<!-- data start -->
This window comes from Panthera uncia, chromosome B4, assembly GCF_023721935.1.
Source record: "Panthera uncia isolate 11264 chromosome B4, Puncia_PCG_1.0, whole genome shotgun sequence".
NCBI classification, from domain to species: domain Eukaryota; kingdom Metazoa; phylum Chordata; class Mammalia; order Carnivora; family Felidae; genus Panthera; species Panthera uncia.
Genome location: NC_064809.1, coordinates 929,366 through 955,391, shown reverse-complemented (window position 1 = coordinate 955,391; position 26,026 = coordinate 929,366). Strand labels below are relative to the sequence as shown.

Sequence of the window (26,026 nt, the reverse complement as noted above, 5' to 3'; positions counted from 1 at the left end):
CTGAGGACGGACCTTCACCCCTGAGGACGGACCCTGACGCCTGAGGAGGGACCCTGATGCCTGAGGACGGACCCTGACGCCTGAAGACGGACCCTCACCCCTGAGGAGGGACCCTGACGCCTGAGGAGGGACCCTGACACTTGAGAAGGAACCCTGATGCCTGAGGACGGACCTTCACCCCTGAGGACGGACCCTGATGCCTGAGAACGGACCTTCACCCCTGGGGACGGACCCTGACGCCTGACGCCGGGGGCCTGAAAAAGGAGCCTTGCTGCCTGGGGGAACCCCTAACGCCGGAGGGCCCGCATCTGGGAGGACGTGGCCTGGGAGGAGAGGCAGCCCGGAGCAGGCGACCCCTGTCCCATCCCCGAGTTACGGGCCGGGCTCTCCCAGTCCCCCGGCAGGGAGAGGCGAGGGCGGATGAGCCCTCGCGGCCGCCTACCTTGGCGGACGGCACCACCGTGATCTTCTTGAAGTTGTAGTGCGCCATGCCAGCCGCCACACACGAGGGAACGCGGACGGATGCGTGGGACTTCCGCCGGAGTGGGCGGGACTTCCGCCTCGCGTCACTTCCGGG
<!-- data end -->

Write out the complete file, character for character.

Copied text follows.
This window comes from Panthera uncia, chromosome B4, assembly GCF_023721935.1.
Source record: "Panthera uncia isolate 11264 chromosome B4, Puncia_PCG_1.0, whole genome shotgun sequence".
NCBI classification, from domain to species: domain Eukaryota; kingdom Metazoa; phylum Chordata; class Mammalia; order Carnivora; family Felidae; genus Panthera; species Panthera uncia.
Genome location: NC_064809.1, coordinates 929,366 through 955,391, shown reverse-complemented (window position 1 = coordinate 955,391; position 26,026 = coordinate 929,366). Strand labels below are relative to the sequence as shown.

Sequence of the window (26,026 nt, the reverse complement as noted above, 5' to 3'; positions counted from 1 at the left end):
CTGAGGACGGACCTTCACCCCTGAGGACGGACCCTGACGCCTGAGGAGGGACCCTGATGCCTGAGGACGGACCCTGACGCCTGAAGACGGACCCTCACCCCTGAGGAGGGACCCTGACGCCTGAGGAGGGACCCTGACACTTGAGAAGGAACCCTGATGCCTGAGGACGGACCTTCACCCCTGAGGACGGACCCTGATGCCTGAGAACGGACCTTCACCCCTGGGGACGGACCCTGACGCCTGACGCCGGGGGCCTGAAAAAGGAGCCTTGCTGCCTGGGGGAACCCCTAACGCCGGAGGGCCCGCATCTGGGAGGACGTGGCCTGGGAGGAGAGGCAGCCCGGAGCAGGCGACCCCTGTCCCATCCCCGAGTTACGGGCCGGGCTCTCCCAGTCCCCCGGCAGGGAGAGGCGAGGGCGGATGAGCCCTCGCGGCCGCCTACCTTGGCGGACGGCACCACCGTGATCTTCTTGAAGTTGTAGTGCGCCATGCCAGCCGCCACACACGAGGGAACGCGGACGGATGCGTGGGACTTCCGCCGGAGTGGGCGGGACTTCCGCCTCGCGTCACTTCCGGG